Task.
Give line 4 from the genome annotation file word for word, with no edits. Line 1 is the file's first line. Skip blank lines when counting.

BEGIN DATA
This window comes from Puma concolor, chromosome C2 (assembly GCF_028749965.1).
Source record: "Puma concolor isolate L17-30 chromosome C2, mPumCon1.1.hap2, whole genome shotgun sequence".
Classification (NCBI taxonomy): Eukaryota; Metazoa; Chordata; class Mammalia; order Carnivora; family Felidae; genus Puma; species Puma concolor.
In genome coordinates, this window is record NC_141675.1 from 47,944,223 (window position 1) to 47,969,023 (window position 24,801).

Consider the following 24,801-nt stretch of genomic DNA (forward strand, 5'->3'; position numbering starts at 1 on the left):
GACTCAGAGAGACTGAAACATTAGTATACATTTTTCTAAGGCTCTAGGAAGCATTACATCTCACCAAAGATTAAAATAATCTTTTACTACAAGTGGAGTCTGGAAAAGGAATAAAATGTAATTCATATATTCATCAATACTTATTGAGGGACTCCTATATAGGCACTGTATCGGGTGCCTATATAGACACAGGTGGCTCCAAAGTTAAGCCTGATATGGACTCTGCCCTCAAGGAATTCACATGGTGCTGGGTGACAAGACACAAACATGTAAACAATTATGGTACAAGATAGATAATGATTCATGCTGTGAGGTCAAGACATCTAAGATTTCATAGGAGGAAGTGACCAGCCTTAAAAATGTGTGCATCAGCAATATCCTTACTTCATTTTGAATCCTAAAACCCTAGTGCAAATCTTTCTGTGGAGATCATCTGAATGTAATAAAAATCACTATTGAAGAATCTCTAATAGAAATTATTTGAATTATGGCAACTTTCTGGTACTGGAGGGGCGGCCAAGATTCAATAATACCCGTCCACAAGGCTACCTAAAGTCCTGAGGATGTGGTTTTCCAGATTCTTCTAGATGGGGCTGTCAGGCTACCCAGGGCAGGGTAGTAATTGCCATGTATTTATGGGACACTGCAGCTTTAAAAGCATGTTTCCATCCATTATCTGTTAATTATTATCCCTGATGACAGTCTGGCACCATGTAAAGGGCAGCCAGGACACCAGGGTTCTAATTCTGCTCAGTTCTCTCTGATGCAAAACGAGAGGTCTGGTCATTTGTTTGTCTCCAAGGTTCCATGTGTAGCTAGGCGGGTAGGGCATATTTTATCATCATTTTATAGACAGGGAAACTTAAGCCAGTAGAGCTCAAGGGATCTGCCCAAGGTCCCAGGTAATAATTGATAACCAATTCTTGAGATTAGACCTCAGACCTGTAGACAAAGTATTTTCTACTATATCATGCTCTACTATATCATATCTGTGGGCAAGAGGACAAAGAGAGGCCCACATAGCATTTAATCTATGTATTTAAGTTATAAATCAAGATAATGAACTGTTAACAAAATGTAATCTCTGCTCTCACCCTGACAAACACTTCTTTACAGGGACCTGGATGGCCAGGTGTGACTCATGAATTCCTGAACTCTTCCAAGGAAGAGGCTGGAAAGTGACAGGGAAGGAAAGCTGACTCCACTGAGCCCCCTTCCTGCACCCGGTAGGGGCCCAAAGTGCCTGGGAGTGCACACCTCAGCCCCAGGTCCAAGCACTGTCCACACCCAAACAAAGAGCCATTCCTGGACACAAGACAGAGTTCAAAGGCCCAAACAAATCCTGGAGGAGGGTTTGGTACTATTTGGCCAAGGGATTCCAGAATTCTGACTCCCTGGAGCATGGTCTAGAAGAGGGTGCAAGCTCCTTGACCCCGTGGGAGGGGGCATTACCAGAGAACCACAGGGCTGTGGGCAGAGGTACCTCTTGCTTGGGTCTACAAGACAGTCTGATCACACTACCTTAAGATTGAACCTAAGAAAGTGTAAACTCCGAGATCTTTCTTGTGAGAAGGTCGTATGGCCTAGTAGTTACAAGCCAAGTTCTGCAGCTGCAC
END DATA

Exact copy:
In genome coordinates, this window is record NC_141675.1 from 47,944,223 (window position 1) to 47,969,023 (window position 24,801).